January 31, 2007 [LINK / comment]

Yankee Stadium to host All Stars

As had been rumored, MLB Commissioner Bud Selig announced that the 2008 All Star Game will be played in Yankee Stadium, in its final year of existence. Mayor Bloomberg expects the big event to attract more than 175,000 visitors to New York, which is three times the capacity of Yankee Stadium. (Is that much standing room available?) The Bronx Basilica was also the site of All Star Games in 1939, 1960, and 1977, so it will match Cleveland Stadium for the record of hosting the most All Star Games. The new version of Busch Stadium will host the event in 2009, and the venues after that are yet to be decided. PETCO Park, Citizens Bank Park, Citi Field (the Mets' future home), Chase Field, and the Nationals' future home* are the leading candidates. See MLB.com.

Well, at least the second most famous sporting palace in human history (after the one in Rome) will go out with the honors that are its due. I know, many traditionalists refuse to consider the rebuilt post-1976 version of Yankee Stadium as authentic, but it's still the same place that Babe, Lou, Joe, and Mickey used to play. Knowing that it is widely considered "sacred ground," the Yankees plan to maintain the existing field as a memorial park, not paving it over to make a parking lot.

* That article mistakenly states "The new ballpark in Washington, D.C. ... is slated to also open in 2009..." Last I heard, it's still on track to open fourteen months from now. The article rightly calls attention to all of the silly circus-like side shows to the All Star Game that have been created over the past couple decades, making it more of a Hollywood spectacle than an athletic competition. In that respect, it reminds me of the Super Bowl!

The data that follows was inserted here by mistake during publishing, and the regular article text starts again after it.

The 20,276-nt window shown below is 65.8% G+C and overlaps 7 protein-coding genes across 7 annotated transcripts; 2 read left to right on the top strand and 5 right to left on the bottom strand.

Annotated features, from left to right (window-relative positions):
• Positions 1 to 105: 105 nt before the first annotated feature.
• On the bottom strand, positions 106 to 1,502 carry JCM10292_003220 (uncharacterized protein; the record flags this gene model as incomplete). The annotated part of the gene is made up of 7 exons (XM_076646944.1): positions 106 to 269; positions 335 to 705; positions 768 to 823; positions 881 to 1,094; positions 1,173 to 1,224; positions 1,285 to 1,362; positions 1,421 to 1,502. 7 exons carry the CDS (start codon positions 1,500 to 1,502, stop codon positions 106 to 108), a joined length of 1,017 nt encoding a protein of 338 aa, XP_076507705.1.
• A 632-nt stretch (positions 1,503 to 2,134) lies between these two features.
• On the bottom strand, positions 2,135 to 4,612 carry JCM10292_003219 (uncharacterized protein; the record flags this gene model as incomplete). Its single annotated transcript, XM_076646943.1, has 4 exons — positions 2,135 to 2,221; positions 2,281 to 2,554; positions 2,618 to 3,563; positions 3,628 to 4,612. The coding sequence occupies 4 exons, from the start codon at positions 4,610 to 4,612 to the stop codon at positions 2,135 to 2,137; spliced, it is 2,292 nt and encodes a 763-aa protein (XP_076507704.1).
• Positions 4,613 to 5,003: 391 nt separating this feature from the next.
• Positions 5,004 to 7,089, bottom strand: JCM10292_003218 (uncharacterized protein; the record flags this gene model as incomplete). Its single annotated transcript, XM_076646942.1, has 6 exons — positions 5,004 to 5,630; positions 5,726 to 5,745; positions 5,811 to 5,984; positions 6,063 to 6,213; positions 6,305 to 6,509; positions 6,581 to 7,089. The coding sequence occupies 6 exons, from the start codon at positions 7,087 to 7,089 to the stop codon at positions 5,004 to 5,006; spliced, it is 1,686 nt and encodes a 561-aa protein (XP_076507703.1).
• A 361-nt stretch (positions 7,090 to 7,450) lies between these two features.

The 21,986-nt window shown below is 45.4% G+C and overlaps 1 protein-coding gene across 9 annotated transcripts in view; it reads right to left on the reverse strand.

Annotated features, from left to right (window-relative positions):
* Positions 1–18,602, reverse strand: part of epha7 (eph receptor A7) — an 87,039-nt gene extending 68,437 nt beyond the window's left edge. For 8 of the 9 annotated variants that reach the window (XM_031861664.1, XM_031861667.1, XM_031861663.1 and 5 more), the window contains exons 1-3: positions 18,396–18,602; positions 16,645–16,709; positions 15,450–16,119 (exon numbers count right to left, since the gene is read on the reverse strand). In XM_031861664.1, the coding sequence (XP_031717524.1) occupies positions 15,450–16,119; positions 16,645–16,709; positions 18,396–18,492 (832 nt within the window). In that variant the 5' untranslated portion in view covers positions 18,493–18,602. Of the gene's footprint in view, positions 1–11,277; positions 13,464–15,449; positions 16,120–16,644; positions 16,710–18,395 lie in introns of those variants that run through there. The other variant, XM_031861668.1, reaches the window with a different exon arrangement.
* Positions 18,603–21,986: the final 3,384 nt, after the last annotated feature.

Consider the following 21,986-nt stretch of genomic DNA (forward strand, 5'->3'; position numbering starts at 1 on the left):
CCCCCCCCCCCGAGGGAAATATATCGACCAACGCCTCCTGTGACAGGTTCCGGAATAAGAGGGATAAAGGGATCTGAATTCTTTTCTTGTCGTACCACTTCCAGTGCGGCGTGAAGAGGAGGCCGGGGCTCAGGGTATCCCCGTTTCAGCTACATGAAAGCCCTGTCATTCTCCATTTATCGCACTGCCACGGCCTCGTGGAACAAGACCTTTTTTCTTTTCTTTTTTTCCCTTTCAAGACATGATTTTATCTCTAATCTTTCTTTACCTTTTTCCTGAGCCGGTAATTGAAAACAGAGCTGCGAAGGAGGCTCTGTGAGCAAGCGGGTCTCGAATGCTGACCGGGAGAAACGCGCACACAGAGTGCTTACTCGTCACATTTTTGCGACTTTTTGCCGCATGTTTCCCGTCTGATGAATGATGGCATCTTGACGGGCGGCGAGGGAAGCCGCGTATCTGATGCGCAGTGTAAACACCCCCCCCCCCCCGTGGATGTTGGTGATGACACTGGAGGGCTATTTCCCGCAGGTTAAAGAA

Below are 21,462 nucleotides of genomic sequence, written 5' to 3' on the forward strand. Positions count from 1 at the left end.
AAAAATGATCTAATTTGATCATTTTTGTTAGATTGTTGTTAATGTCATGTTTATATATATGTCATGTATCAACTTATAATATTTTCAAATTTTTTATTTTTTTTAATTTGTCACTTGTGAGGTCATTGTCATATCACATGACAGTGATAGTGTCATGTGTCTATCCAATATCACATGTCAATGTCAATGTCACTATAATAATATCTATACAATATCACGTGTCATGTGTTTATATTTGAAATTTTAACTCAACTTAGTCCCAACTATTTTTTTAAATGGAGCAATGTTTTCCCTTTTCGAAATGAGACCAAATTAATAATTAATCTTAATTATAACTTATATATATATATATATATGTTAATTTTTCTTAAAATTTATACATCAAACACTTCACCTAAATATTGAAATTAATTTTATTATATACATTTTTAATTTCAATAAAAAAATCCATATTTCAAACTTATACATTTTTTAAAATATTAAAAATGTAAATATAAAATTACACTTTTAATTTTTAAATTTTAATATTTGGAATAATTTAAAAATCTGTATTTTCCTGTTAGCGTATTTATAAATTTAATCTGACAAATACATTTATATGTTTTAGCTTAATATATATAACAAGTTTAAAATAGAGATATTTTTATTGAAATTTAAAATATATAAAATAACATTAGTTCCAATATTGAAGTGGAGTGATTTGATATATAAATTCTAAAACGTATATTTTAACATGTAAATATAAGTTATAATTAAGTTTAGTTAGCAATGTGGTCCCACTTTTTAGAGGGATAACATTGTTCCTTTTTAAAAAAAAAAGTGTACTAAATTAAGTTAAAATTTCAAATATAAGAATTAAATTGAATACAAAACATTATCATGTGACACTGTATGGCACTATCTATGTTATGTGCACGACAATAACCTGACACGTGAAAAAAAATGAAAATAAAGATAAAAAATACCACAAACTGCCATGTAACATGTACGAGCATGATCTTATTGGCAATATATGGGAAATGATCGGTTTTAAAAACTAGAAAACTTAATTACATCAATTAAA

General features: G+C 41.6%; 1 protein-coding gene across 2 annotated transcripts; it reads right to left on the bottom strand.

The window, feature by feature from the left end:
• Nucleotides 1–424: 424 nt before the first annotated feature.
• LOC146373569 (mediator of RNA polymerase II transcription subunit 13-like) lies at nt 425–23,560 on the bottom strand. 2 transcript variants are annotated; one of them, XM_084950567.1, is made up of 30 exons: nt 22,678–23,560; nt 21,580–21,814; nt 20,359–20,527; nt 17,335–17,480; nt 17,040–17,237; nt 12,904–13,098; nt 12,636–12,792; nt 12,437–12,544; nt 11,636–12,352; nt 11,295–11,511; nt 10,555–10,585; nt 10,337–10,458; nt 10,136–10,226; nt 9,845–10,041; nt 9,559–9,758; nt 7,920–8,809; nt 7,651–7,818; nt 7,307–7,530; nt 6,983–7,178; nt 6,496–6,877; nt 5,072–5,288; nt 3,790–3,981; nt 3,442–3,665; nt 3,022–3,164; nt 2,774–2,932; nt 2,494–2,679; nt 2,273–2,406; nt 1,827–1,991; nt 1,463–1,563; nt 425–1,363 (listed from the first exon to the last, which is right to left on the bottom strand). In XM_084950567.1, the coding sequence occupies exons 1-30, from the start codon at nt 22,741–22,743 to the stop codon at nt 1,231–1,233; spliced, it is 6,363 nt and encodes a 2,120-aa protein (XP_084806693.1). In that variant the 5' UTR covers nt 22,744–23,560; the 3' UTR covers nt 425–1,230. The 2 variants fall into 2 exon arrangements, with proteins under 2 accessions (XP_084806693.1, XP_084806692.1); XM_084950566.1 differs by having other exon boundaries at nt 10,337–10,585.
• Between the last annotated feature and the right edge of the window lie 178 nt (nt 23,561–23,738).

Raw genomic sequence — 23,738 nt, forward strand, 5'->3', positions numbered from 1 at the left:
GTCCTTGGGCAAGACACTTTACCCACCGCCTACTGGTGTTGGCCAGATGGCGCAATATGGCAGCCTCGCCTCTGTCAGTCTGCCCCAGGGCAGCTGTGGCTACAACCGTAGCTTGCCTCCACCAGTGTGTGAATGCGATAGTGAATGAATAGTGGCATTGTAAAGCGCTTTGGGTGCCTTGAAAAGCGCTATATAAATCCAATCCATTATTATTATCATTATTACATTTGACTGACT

Oakland fans resist relocation

The good people of Oakland are not taking the proposed relocation to Fremont lying down; an "Oakland Athletics Fan Coalition" has mobilized to keep the A's where they have been for the past 39 years. Their oaklandfans.com Web site provide arguments to show that Oakland can continue to support the team, blaming the recent owners for a lack of commitment, and they present the pros and cons of various stadium site alternatives: one in "uptown" Oakland, one on the waterfront, one next to the existing Coliseum, and the one in Fremont. Other proposed sites have already been rejected. (Hat tip to Bruce Orser.)